The new method, developed by a team led by Imperial College London researchers, could slash the energy cost of artificial intelligence (AI), which is currently doubling globally every 3.5 months.
In a paper published today in Nature Nanotechnology, the international team have produced the first proof that networks of nanomagnets can be used to perform AI-like processing. The researchers showed nanomagnets can be used for "time-series prediction" tasks, such as predicting and regulating insulin levels in diabetic patients.
Researchers have shown it is possible to perform artificial intelligence using tiny nanomagnets that interact like neurons in the brain.
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Artificial intelligence that uses "neural networks" aims to replicate the way parts of the brain work, where neurons talk to each other to process and retain information. A lot of the maths used to power neural networks was originally invented by physicists to describe the way magnets interact, but at the time it was too difficult to use magnets directly as researchers didn’t know how to put data in and get information out.
Instead, software run on traditional silicon-based computers was used to simulate the magnet interactions, in turn simulating the brain. Now, the team have been able to use the magnets themselves to process and store data – cutting out the middleman of the software simulation and potentially offering enormous energy savings.
Nanomagnets can come in various "states", depending on their direction. Applying a magnetic field to a network of nanomagnets changes the state of the magnets based on the properties of the input field, but also on the states of surrounding magnets.
The team, led by Imperial Department of Physics researchers, were then able to design a technique to count the number of magnets in each state once the field has passed through, giving the "answer".
Co-first author of the study Dr Jack Gartside said: "We’ve been trying to crack the problem of how to input data, ask a question, and get an answer out of magnetic computing for a long time. Now we’ve proven it can be done, it paves the way for getting rid of the computer software that does the energy-intensive simulation."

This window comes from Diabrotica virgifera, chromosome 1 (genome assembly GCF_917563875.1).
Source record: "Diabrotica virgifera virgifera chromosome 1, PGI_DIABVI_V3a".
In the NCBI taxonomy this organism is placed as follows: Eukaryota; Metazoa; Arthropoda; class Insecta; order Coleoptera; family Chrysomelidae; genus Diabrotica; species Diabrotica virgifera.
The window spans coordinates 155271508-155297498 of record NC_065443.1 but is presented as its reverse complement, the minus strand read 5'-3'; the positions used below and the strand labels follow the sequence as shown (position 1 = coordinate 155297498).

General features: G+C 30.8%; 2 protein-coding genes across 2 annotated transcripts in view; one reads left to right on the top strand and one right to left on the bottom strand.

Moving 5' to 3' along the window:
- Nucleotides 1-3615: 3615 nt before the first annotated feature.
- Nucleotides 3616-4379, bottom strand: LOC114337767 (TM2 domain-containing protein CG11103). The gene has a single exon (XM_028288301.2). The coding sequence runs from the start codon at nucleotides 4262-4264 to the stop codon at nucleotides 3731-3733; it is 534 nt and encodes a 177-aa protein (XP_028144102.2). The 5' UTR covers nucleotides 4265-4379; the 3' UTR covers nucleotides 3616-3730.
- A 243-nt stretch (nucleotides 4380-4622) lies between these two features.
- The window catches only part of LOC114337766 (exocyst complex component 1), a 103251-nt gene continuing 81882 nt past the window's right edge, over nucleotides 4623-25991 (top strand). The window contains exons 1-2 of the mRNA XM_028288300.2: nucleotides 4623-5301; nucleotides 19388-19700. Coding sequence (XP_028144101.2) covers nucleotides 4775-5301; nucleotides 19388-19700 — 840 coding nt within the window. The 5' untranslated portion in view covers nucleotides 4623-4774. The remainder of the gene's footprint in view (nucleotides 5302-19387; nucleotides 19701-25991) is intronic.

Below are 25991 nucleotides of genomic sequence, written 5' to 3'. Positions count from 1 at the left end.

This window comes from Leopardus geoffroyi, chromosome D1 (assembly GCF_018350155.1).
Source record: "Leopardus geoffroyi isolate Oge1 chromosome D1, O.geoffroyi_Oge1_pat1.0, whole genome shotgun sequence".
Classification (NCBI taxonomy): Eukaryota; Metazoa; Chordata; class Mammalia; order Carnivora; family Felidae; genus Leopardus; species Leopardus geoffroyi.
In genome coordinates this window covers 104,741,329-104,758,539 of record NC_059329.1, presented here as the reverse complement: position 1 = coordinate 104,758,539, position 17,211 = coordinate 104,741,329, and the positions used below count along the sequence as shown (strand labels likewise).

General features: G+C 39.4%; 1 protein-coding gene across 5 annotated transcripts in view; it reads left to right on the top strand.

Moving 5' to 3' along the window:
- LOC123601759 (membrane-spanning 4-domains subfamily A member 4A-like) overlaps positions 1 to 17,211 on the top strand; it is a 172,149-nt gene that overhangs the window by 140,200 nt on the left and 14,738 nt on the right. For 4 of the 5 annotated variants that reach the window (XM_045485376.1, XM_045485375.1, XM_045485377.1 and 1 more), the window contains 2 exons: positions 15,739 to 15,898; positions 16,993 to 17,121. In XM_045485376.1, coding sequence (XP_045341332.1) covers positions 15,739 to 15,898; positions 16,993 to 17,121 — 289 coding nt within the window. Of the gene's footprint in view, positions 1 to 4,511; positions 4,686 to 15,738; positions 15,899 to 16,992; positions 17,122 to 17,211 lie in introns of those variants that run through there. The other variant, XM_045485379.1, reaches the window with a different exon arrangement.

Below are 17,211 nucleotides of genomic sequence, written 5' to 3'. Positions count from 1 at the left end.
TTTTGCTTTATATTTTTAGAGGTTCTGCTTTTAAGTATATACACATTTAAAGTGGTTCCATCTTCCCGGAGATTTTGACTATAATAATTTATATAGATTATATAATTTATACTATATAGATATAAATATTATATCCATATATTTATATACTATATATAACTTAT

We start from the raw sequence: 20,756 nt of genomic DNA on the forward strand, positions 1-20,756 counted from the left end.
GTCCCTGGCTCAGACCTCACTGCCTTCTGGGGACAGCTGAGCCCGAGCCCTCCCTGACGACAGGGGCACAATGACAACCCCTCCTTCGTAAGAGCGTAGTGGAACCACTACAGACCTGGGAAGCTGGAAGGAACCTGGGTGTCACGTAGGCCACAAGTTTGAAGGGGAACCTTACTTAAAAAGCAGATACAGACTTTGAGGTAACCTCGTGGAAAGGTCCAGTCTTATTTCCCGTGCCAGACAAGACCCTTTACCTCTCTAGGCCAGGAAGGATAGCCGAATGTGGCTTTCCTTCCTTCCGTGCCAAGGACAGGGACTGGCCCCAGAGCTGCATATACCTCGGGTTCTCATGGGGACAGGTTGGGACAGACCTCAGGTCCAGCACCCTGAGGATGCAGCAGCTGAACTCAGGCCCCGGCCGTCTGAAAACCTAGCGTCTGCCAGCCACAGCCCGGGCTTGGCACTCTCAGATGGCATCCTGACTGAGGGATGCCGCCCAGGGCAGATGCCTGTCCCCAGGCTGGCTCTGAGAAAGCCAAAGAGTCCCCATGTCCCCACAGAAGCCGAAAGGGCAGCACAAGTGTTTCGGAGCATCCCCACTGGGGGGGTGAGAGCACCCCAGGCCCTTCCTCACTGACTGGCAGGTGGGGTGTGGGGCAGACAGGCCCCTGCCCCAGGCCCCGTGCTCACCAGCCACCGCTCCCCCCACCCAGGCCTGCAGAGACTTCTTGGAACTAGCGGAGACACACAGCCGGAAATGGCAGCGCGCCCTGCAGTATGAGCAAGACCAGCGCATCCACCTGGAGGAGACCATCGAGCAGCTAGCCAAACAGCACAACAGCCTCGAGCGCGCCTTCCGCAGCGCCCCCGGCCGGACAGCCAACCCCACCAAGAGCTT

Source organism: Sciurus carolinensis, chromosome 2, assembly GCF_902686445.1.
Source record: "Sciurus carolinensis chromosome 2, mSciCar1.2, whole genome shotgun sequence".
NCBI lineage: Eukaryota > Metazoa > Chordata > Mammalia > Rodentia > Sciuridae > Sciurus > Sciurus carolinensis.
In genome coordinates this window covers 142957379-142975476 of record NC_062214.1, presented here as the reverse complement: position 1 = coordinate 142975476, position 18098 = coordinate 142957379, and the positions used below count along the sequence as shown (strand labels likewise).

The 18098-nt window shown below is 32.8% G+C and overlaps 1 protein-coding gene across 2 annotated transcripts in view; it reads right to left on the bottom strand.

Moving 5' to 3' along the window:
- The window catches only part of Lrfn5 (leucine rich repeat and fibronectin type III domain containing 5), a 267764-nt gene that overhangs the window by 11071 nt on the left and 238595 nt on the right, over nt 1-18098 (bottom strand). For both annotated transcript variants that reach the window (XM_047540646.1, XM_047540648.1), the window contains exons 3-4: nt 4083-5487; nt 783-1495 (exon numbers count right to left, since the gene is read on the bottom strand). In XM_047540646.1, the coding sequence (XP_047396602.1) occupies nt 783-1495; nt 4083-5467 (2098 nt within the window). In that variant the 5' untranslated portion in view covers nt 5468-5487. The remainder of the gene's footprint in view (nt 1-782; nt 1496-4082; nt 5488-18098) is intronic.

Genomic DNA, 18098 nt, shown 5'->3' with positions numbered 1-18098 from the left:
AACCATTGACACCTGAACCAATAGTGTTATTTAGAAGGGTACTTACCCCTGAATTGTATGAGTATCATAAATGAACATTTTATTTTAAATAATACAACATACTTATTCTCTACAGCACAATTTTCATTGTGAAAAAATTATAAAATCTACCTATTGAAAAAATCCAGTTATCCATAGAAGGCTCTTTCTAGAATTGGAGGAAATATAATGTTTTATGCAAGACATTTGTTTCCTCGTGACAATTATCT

Co-first author Kilian Stenning added: "How the magnets interact gives us all the information we need; the laws of physics themselves become the computer."
Team leader Dr Will Branford said: "It has been a long-term goal to realise computer hardware inspired by the software algorithms of Sherrington and Kirkpatrick. It was not possible using the spins on atoms in conventional magnets, but by scaling up the spins into nanopatterned arrays we have been able to achieve the necessary control and readout."
AI is now used in a range of contexts, from voice recognition to self-driving cars. But training AI to do even relatively simple tasks can take huge amounts of energy. For example, training AI to solve a Rubik’s cube took the energy equivalent of two nuclear power stations running for an hour.
Much of the energy used to achieve this in conventional, silicon-chip computers is wasted in inefficient transport of electrons during processing and memory storage. Nanomagnets however don’t rely on the physical transport of particles like electrons, but instead process and transfer information in the form of a "magnon" wave, where each magnet affects the state of neighbouring magnets.
This means much less energy is lost, and that the processing and storage of information can be done together, rather than being separate processes as in conventional computers. This innovation could make nanomagnetic computing up to 100,000 times more efficient than conventional computing.
The team will next teach the system using real-world data, such as ECG signals, and hope to make it into a real computing device. Eventually, magnetic systems could be integrated into conventional computers to improve energy efficiency for intense processing tasks.
Their energy efficiency also means they could feasibly be powered by renewable energy, and used to do "AI at the edge" – processing the data where it is being collected, such as weather stations in Antarctica, rather than sending it back to large data centres.
It also means they could be used on wearable devices to process biometric data on the body, such as predicting and regulating insulin levels for diabetic people or detecting abnormal heartbeats.
COMPAMED-tradefair.com; Source: Imperial College London